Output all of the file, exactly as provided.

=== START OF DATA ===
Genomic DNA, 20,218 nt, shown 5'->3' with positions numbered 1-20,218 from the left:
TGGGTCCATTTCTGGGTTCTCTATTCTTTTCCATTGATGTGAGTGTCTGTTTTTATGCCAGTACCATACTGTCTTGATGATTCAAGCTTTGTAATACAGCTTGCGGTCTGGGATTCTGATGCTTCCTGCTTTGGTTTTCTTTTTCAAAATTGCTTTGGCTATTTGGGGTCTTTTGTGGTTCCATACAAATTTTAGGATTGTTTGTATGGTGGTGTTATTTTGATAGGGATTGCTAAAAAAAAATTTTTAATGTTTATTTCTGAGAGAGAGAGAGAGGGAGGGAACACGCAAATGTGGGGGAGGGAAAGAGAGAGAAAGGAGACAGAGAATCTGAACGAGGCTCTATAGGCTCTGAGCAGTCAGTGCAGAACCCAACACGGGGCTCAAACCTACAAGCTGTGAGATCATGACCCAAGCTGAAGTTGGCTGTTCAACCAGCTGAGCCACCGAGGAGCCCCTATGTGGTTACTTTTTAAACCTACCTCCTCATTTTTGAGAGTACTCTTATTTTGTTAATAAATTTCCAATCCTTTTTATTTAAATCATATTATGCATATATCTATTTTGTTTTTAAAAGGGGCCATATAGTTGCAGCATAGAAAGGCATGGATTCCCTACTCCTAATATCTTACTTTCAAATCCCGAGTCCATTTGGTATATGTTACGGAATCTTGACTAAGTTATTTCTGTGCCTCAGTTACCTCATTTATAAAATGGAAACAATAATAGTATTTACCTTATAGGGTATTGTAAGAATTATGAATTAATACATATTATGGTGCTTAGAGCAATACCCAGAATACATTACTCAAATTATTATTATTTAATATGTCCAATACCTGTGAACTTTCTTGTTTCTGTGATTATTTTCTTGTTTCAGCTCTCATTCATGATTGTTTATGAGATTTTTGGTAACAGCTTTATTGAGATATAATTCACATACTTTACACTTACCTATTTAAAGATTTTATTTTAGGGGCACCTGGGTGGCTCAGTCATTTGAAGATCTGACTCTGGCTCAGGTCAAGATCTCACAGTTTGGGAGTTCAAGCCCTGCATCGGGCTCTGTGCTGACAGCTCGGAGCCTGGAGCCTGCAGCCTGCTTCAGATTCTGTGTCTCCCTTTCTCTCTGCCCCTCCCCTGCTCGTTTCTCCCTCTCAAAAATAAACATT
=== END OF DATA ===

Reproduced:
Genomic DNA, 20,218 nt, shown 5'->3' with positions numbered 1-20,218 from the left:
TGGGTCCATTTCTGGGTTCTCTATTCTTTTCCATTGATGTGAGTGTCTGTTTTTATGCCAGTACCATACTGTCTTGATGATTCAAGCTTTGTAATACAGCTTGCGGTCTGGGATTCTGATGCTTCCTGCTTTGGTTTTCTTTTTCAAAATTGCTTTGGCTATTTGGGGTCTTTTGTGGTTCCATACAAATTTTAGGATTGTTTGTATGGTGGTGTTATTTTGATAGGGATTGCTAAAAAAAAATTTTTAATGTTTATTTCTGAGAGAGAGAGAGAGGGAGGGAACACGCAAATGTGGGGGAGGGAAAGAGAGAGAAAGGAGACAGAGAATCTGAACGAGGCTCTATAGGCTCTGAGCAGTCAGTGCAGAACCCAACACGGGGCTCAAACCTACAAGCTGTGAGATCATGACCCAAGCTGAAGTTGGCTGTTCAACCAGCTGAGCCACCGAGGAGCCCCTATGTGGTTACTTTTTAAACCTACCTCCTCATTTTTGAGAGTACTCTTATTTTGTTAATAAATTTCCAATCCTTTTTATTTAAATCATATTATGCATATATCTATTTTGTTTTTAAAAGGGGCCATATAGTTGCAGCATAGAAAGGCATGGATTCCCTACTCCTAATATCTTACTTTCAAATCCCGAGTCCATTTGGTATATGTTACGGAATCTTGACTAAGTTATTTCTGTGCCTCAGTTACCTCATTTATAAAATGGAAACAATAATAGTATTTACCTTATAGGGTATTGTAAGAATTATGAATTAATACATATTATGGTGCTTAGAGCAATACCCAGAATACATTACTCAAATTATTATTATTTAATATGTCCAATACCTGTGAACTTTCTTGTTTCTGTGATTATTTTCTTGTTTCAGCTCTCATTCATGATTGTTTATGAGATTTTTGGTAACAGCTTTATTGAGATATAATTCACATACTTTACACTTACCTATTTAAAGATTTTATTTTAGGGGCACCTGGGTGGCTCAGTCATTTGAAGATCTGACTCTGGCTCAGGTCAAGATCTCACAGTTTGGGAGTTCAAGCCCTGCATCGGGCTCTGTGCTGACAGCTCGGAGCCTGGAGCCTGCAGCCTGCTTCAGATTCTGTGTCTCCCTTTCTCTCTGCCCCTCCCCTGCTCGTTTCTCCCTCTCAAAAATAAACATT